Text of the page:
Electrocardiographic algorithms for predicting the complexity of coronary artery lesions in ST-segment elevation myocardial infarction in ED

Kai-Hung Cheng, Chih-Sheng Chu, Kun-Tai Lee, Ho-Ming Su, Tsung-Hsien Lin, Wen-Chol Voon, Sheng-Hsiung Sheu, Wen-Ter Lai
American Journal of Emergency Medicine 2008, 26 (1): 10-7

OBJECTIVE: In reperfusion strategy for ST-elevation myocardial infarction (STEMI), emergency surgical bypass grafting might be considered for patients with significant multivessel coronary diseases complicated by cardiogenic shock. The culprit lesions in STEMI can be predicted from electrocardiographic (ECG) findings. However, whether the complexity of coronary artery lesions in STEMI can be predicted from characteristic ECG findings remained unclear.

MATERIALS AND METHODS: The initial 12-lead ECG parameters in each lead recording from patients with STEMI receiving primary percutaneous coronary intervention within 12 hours were retrospectively analyzed. A sequential ECG algorithm was developed to predict the complexity of coronary artery lesions.

RESULTS: In patients with inferior wall STEMI, the presence of the following 2-step criteria indicated 3-vessel disease (3VD), with a sensitivity of 92.1% and a specificity of 81.8%: (1) ST depression or flat T wave in leads V5 or V6; and (2) ST elevation of more than 2 mm in at least 1 of II, III, aVF, or Q (loss of septal r) without ST elevation in aVR. In patients with anterior wall STEMI, the following criteria indicated 3VD: (1) ST elevation of more than 4 mm in at least 1 of the precordial leads and combined with QRS interval of more than 120 ms; then (2) a flat T wave over aVR, or aVL combined with flat T wave ST depression over lead I or Q wave over all leads II, III, and aVF. This algorithm detects patients with 3VD with a sensitivity of 76.5% and a specificity of 100%. However, when the whole algorithm is completed, the sensitivity can reach up to 88.4% and the specificity can still be 100%.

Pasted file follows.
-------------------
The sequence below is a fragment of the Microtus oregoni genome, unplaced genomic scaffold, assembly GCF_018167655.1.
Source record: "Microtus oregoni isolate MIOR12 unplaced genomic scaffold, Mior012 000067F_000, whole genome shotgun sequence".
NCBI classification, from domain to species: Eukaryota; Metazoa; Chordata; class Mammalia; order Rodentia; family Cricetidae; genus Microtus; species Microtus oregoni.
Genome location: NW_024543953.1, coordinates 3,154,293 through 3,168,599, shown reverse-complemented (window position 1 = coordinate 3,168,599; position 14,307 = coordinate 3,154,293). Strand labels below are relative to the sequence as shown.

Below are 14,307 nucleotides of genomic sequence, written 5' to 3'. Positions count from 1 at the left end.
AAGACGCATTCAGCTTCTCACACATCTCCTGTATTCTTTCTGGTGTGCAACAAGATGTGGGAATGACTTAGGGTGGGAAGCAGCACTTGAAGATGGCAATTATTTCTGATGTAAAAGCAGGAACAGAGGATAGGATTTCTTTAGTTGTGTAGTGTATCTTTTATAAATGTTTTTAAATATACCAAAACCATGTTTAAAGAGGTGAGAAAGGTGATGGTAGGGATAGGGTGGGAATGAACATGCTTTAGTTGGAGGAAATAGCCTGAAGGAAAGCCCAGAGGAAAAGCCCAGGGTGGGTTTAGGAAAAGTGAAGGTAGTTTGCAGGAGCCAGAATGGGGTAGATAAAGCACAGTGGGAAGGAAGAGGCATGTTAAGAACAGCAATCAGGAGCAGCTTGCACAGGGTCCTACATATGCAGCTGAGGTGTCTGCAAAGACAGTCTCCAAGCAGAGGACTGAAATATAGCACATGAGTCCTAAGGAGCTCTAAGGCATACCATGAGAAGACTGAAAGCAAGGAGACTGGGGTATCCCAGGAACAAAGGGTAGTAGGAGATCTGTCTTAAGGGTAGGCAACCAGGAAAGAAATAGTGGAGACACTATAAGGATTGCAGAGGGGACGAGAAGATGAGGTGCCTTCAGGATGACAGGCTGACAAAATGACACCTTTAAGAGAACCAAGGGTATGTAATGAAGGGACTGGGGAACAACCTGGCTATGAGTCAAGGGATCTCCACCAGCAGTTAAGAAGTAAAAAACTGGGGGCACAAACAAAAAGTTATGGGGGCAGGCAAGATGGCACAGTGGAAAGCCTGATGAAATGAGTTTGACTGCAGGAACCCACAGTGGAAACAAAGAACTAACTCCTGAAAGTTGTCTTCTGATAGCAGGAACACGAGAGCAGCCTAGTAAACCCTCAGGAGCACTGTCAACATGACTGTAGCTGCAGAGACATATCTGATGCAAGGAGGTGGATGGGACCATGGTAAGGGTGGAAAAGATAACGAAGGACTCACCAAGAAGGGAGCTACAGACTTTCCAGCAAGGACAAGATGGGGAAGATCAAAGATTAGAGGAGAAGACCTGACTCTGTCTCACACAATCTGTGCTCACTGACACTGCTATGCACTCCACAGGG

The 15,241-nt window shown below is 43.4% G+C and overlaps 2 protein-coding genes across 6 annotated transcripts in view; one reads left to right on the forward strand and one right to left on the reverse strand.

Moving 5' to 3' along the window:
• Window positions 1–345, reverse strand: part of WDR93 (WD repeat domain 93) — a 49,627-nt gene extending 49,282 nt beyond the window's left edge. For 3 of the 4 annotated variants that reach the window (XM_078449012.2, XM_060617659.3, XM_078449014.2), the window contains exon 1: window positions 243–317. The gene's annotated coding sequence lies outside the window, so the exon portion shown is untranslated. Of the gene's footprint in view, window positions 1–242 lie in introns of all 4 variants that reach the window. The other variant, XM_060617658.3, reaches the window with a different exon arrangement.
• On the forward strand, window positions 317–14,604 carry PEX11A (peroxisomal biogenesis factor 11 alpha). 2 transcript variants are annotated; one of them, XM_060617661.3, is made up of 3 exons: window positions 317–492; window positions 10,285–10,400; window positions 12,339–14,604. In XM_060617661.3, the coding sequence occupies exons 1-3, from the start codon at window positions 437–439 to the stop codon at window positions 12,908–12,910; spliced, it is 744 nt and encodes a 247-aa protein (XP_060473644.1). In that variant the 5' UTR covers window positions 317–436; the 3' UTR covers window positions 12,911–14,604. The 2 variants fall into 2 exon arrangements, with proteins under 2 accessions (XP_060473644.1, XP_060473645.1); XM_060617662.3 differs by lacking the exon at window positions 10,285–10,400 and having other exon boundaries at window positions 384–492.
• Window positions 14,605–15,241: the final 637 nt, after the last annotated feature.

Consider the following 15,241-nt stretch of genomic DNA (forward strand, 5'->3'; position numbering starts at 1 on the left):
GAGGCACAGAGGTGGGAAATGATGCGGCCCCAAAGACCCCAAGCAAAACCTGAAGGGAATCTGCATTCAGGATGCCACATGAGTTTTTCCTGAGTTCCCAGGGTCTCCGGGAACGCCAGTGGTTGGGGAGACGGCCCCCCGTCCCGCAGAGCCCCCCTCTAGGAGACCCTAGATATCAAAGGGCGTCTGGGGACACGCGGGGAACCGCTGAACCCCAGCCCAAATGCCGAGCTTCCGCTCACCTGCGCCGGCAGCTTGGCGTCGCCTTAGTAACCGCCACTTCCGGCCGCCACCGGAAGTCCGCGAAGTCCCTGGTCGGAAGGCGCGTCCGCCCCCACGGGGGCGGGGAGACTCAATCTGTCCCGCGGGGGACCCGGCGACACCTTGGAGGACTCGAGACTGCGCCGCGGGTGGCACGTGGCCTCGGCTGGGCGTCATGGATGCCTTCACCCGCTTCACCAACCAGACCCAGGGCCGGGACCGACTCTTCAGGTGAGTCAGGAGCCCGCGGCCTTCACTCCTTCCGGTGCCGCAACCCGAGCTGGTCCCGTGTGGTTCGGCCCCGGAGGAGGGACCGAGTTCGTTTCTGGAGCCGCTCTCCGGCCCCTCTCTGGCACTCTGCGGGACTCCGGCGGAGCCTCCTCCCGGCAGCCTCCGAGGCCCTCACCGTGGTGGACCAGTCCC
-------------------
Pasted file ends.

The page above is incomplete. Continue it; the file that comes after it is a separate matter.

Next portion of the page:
CONCLUSION: By using this ECG algorithm, 3VD might be distinguished early from single-vessel disease in patients with STEMI for appropriate reperfusion strategy.

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